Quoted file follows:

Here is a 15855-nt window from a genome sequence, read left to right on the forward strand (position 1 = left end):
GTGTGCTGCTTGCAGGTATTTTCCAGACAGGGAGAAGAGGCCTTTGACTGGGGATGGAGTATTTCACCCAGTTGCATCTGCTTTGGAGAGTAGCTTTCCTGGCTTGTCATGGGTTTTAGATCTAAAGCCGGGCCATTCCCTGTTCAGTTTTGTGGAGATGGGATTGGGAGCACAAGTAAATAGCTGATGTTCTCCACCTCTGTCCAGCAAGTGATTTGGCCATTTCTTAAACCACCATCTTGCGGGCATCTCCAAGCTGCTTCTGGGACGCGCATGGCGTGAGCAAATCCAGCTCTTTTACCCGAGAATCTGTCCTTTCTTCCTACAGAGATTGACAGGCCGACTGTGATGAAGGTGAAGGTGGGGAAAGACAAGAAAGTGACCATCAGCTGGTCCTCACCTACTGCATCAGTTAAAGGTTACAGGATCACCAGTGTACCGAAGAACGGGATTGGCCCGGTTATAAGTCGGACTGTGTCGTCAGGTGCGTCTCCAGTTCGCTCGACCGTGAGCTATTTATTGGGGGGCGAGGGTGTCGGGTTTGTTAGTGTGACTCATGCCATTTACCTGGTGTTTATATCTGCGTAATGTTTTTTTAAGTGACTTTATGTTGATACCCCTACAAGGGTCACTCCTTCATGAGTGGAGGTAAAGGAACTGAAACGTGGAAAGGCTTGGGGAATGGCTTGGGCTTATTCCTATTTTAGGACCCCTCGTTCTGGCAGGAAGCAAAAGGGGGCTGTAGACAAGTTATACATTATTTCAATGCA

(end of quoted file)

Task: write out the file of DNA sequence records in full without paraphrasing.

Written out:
Here is a 15855-nt window from a genome sequence, read left to right on the forward strand (position 1 = left end):
GTGTGCTGCTTGCAGGTATTTTCCAGACAGGGAGAAGAGGCCTTTGACTGGGGATGGAGTATTTCACCCAGTTGCATCTGCTTTGGAGAGTAGCTTTCCTGGCTTGTCATGGGTTTTAGATCTAAAGCCGGGCCATTCCCTGTTCAGTTTTGTGGAGATGGGATTGGGAGCACAAGTAAATAGCTGATGTTCTCCACCTCTGTCCAGCAAGTGATTTGGCCATTTCTTAAACCACCATCTTGCGGGCATCTCCAAGCTGCTTCTGGGACGCGCATGGCGTGAGCAAATCCAGCTCTTTTACCCGAGAATCTGTCCTTTCTTCCTACAGAGATTGACAGGCCGACTGTGATGAAGGTGAAGGTGGGGAAAGACAAGAAAGTGACCATCAGCTGGTCCTCACCTACTGCATCAGTTAAAGGTTACAGGATCACCAGTGTACCGAAGAACGGGATTGGCCCGGTTATAAGTCGGACTGTGTCGTCAGGTGCGTCTCCAGTTCGCTCGACCGTGAGCTATTTATTGGGGGGCGAGGGTGTCGGGTTTGTTAGTGTGACTCATGCCATTTACCTGGTGTTTATATCTGCGTAATGTTTTTTTAAGTGACTTTATGTTGATACCCCTACAAGGGTCACTCCTTCATGAGTGGAGGTAAAGGAACTGAAACGTGGAAAGGCTTGGGGAATGGCTTGGGCTTATTCCTATTTTAGGACCCCTCGTTCTGGCAGGAAGCAAAAGGGGGCTGTAGACAAGTTATACATTATTTCAATGCA